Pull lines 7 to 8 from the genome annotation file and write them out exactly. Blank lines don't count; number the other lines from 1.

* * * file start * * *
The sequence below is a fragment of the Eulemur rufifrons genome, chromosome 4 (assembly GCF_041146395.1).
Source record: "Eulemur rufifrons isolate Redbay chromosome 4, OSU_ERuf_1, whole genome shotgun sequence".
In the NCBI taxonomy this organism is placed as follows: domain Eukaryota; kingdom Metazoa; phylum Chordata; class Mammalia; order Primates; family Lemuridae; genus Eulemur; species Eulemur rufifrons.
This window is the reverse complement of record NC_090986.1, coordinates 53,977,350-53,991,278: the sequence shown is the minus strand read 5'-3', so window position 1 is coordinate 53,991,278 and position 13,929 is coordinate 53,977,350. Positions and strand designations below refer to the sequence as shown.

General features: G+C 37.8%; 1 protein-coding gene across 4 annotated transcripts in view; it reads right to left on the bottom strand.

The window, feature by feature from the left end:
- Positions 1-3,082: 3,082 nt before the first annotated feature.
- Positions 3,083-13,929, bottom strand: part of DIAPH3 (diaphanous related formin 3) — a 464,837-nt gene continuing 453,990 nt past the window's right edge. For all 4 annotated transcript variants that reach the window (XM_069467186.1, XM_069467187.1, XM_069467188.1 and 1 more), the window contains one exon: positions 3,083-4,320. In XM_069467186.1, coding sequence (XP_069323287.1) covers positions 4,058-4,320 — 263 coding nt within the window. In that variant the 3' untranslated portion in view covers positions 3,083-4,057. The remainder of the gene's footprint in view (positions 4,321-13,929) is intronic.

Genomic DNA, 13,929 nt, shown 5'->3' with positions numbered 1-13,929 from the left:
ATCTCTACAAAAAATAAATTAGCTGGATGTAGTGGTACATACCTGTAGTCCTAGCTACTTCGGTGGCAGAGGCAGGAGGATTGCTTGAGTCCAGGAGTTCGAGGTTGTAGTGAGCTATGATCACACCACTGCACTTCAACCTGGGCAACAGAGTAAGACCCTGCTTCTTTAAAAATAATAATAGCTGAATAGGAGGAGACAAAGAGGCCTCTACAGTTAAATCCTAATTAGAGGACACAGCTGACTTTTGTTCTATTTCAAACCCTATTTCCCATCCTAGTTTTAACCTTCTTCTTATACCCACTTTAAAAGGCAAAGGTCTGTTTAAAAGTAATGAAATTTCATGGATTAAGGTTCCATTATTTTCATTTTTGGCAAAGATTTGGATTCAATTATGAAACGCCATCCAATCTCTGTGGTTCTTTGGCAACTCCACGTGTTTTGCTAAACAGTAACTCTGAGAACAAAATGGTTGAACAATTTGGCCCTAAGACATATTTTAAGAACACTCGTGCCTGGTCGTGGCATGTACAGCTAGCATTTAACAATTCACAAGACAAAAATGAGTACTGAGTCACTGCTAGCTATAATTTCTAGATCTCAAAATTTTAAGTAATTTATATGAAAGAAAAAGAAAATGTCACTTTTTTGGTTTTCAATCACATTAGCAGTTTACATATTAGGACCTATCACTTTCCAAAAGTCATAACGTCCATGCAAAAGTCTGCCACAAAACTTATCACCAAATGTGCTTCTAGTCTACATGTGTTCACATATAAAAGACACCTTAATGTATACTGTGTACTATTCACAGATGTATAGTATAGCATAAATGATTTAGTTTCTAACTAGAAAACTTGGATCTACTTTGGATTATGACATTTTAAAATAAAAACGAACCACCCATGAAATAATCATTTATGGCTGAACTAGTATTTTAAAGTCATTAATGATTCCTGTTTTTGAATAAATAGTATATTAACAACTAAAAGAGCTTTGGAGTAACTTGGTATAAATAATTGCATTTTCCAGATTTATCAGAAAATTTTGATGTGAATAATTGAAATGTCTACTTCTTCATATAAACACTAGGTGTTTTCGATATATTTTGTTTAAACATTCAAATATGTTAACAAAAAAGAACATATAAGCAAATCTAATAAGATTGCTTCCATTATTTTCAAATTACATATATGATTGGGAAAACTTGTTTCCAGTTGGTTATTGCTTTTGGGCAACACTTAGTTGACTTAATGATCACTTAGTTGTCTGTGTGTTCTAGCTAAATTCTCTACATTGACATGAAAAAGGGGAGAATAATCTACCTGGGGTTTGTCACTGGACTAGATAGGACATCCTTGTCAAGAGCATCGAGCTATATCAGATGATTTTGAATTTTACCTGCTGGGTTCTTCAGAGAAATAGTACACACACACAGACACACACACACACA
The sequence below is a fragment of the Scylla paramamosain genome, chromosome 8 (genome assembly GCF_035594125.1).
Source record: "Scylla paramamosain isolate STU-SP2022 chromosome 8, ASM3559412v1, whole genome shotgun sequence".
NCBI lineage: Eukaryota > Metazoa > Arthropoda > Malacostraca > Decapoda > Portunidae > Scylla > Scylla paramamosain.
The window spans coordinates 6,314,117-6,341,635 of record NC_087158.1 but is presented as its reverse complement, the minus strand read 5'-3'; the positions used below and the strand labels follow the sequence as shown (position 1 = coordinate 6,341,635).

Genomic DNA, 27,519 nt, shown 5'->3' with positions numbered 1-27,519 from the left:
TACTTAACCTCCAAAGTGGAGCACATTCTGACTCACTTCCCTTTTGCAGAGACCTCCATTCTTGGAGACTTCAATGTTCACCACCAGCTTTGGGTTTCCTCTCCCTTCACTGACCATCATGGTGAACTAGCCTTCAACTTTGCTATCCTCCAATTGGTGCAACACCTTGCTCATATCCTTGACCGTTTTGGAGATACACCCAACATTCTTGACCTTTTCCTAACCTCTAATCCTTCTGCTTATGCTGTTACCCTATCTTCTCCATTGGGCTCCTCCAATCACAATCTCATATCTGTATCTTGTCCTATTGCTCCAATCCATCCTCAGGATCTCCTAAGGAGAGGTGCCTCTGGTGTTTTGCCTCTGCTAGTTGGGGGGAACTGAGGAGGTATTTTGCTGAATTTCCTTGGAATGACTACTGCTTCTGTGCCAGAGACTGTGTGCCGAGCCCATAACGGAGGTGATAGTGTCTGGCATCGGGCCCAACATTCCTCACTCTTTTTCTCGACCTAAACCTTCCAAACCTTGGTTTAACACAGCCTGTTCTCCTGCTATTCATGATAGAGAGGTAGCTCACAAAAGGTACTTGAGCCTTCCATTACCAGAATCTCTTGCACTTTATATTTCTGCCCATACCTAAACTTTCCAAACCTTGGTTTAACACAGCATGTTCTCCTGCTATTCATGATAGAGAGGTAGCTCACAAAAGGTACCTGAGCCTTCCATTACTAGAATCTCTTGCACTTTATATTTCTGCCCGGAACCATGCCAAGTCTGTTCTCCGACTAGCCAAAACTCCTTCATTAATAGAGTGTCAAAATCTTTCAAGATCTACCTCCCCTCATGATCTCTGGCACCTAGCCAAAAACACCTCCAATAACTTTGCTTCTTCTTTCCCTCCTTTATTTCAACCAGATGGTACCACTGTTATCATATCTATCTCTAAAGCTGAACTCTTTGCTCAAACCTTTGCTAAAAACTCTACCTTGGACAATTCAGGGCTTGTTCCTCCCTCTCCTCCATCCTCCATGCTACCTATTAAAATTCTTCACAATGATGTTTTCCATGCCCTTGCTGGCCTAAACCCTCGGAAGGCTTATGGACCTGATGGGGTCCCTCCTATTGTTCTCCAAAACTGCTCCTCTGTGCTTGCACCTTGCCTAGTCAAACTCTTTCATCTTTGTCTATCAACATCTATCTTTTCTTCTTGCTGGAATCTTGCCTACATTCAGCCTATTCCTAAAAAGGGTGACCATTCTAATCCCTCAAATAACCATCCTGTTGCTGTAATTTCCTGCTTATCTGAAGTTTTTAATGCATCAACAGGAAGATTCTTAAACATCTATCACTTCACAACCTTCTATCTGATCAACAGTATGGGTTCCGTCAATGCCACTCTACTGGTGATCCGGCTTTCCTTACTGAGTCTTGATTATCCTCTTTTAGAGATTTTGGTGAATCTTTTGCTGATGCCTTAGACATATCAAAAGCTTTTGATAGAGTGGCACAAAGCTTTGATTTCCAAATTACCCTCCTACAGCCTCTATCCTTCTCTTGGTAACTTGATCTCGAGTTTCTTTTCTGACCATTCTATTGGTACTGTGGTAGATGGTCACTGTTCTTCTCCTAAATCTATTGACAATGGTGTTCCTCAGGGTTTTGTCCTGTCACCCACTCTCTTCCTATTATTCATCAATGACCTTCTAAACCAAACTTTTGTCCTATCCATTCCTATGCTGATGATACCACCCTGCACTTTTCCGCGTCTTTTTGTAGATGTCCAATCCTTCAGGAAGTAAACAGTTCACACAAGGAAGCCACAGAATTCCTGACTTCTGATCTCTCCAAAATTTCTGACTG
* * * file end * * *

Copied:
- Positions 1-3,082: 3,082 nt before the first annotated feature.
- Positions 3,083-13,929, bottom strand: part of DIAPH3 (diaphanous related formin 3) — a 464,837-nt gene continuing 453,990 nt past the window's right edge. For all 4 annotated transcript variants that reach the window (XM_069467186.1, XM_069467187.1, XM_069467188.1 and 1 more), the window contains one exon: positions 3,083-4,320. In XM_069467186.1, coding sequence (XP_069323287.1) covers positions 4,058-4,320 — 263 coding nt within the window. In that variant the 3' untranslated portion in view covers positions 3,083-4,057. The remainder of the gene's footprint in view (positions 4,321-13,929) is intronic.